09 July 2018
Opening of the DLR exhibition 'Hayabusa2 & MASCOT' at Bremen town hall. From left to right: Hansjörg Dittus (member of the DLR Executive Board, responsible for space research and technology), Tra-Mi Ho (DLR MASCOT project manager), Martin Günthner (Senator of Bremen, responsible for economy, employment and harbours), Momoka Isa (JAXA Public Affairs), and Fuki Taniguchi (JAXA Paris office).
DLR (CC-BY 3.0).
One of the exhibition highlights. Mock-up of the Hayabusa2 'mothership. (scale 1:1).
The Japanese space probe Hayabusa2 carries the German-French lander MASCOT. Together, they are investigating the near-Earth asteroid Ryugu.
Group selfie in front of an artist's impression of the MASCOT landing on the asteroid Ryugu (#asteroidlanding), currently planned for early October 2018.
Starting on 10 July 2018, the German Aerospace Center (Deutsches Zentrum für Luft- und Raumfahrt; DLR) will be staging a newly designed exhibition on the current Hayabusa2 and MASCOT mission in the Untere Rathaushalle (ground floor) of Bremen's town hall. The Japanese space probe Hayabusa2 recently reached the near-Earth asteroid Ryugu on 27 June 2018. The first images and measurements acquired by Hayabusa2 have already been transmitted to Earth. Aboard the probe is the MASCOT (Mobile Asteroid Surface Scout) lander, which was developed in a German-French collaboration led by DLR. The lander will carry four scientific experiments – three of them from Germany – to the asteroid surface in order to examine the geology, chemistry and physical properties of Ryugu. It is planned so far that in October MASCOT will separate from the probe and land a short time later on the asteroid, which is only about 900 metres in diameter. Up to 16 hours of experiments and measurements will then be carried out on Ryugu. For the first time in the history of space travel, a lander – MASCOT – will hop across the surface in order to study different locations. Later in the mission, Hayabusa2 will make contact with Ryugu in order to collect asteroid material and return it to Earth by 2020.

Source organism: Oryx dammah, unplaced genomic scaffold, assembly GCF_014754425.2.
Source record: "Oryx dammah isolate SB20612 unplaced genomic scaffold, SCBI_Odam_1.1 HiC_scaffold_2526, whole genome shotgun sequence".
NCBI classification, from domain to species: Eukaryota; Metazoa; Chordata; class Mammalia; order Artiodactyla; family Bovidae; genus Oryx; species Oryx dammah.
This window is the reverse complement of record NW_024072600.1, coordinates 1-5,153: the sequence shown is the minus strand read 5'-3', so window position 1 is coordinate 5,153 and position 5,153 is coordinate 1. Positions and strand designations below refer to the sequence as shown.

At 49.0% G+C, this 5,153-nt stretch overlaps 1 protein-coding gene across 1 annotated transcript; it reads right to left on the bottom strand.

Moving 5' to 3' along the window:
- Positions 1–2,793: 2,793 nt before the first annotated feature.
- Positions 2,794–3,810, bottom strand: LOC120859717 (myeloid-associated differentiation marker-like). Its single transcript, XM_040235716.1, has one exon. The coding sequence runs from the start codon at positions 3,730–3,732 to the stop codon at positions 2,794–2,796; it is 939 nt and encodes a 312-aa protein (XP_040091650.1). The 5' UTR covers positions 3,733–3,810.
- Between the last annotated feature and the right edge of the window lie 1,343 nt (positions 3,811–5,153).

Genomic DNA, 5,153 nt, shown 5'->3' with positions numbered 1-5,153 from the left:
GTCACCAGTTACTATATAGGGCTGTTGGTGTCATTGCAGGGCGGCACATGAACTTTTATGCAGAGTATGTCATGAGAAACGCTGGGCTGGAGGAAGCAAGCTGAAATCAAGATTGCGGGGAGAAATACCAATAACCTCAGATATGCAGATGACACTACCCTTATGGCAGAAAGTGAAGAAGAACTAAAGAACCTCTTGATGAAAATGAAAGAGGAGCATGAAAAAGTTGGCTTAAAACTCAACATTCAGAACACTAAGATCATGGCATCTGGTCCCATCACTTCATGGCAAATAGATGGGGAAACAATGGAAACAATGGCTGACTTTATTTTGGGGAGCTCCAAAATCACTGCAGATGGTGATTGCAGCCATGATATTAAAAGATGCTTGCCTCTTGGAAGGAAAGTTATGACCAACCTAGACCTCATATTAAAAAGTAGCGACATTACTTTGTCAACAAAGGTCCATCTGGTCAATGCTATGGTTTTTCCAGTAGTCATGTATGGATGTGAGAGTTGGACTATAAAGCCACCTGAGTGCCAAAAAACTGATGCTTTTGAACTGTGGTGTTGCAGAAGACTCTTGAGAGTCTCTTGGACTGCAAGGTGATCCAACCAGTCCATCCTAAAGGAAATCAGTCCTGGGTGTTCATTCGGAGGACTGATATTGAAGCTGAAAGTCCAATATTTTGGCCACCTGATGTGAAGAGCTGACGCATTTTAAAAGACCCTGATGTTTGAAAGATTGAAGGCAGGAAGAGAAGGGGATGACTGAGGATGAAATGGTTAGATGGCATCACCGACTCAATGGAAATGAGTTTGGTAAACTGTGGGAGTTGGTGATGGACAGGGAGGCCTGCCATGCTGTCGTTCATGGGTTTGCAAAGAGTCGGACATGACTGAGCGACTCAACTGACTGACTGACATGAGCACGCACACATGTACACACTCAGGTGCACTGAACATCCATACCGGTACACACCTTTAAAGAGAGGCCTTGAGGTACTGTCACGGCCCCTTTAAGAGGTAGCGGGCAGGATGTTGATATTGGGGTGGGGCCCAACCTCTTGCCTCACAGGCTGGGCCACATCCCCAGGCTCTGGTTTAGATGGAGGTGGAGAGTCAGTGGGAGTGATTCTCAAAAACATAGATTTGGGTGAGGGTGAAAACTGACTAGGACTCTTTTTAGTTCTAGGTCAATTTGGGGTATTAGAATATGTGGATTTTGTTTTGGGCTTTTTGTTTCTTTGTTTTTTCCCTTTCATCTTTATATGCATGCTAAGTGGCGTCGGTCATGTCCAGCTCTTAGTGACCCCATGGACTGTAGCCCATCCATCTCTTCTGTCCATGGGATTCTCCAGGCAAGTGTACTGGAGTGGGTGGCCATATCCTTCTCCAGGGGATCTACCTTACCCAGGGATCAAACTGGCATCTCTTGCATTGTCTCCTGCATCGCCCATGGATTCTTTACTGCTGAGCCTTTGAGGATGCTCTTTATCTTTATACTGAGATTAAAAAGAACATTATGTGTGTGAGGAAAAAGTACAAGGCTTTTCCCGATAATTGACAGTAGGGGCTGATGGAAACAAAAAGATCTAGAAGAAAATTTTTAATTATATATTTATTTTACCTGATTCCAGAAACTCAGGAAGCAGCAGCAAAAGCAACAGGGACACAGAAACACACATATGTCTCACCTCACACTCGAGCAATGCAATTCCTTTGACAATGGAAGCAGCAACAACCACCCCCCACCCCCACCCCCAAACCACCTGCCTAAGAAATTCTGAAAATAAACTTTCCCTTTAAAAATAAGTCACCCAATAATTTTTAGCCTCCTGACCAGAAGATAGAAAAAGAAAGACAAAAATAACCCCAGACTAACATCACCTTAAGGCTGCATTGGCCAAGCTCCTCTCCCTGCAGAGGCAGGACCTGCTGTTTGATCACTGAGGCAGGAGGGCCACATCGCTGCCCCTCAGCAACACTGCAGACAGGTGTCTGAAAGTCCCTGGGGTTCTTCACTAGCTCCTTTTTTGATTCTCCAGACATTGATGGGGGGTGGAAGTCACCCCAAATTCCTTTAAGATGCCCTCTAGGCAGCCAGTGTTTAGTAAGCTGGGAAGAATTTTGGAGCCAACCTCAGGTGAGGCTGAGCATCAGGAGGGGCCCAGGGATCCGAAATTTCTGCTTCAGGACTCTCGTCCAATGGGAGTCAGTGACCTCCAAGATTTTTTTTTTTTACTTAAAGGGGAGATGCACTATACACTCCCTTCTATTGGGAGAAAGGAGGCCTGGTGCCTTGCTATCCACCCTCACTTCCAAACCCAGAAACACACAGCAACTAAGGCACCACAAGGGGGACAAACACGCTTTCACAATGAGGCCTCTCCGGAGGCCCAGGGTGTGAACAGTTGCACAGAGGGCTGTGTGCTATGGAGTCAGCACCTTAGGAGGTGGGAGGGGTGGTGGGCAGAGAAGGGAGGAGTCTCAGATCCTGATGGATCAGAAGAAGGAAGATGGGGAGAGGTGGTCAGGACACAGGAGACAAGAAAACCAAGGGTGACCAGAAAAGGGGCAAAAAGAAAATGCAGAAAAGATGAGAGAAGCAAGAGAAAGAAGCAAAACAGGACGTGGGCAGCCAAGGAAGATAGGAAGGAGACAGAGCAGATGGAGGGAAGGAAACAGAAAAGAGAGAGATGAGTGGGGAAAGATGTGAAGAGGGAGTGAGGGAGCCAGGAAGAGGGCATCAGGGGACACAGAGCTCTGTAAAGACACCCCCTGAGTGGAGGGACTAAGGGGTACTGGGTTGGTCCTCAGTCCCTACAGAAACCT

The exhibition from 10 July to 14 October 2018 will show how scientists are studying the characteristics and composition of Ryugu. It will also explain the significance of asteroids as primordial matter from the early Solar System, and even demonstrate the threat posed to our planet by asteroids crossing Earth's orbit. Six sections will provide information in both German and English on the diversity of asteroids and their role in the Solar System – the scientific objectives of the mission; the stages of the mission; and the sometimes highly complex maneuvers on the asteroid Ryugu. Videos, large monitors and a photo wall for 'selfies' are further components of the exhibition.
"After a journey lasting three-and-a-half years, the Hayabusa2 space probe and MASCOT have arrived at the asteroid Ryugu, and it is already clear that this heavenly body is extraordinary," says Hansjörg Dittus, DLR Executive Board Member responsible for space research. "It is shaped like a diamond and is covered with many large boulders – it is probably a fragment stemming from an earlier collision. With the exhibition here in Bremen, the place where the MASCOT lander was built and tested at DLR, we all want to share in this exciting international mission and in the study of Ryugu."
Martin Günthner, Senator for Economic Affairs, Labour and Ports of the Free Hanseatic City of Bremen says: "I am especially pleased that a significant contribution to this asteroid mission was made in Bremen by the Institute of Space Systems. This is where the MASCOT lander was developed, built and tested. For Bremen, as the City of Space, this mission has special significance because it shows that we in Bremen are providing extraordinary services with our expertise in all areas of spaceflight. It is all the more pleasing that this unique asteroid research programme is now being presented to the public within the framework of this exhibition."
A full size spacecraft model
The centrepiece of the exhibition in the Untere Rathaushalle is a 1:1 model of the space probe Hayabusa2 (Japanese for Peregrine Falcon). This model was provided by the Japanese space agency JAXA (Japan Aerospace Exploration Agency). "The collaboration with our European partners reveals synergies that will bring success to the Hayabusa2 mission," says Hitoshi Kuninaka, Vice President of JAXA.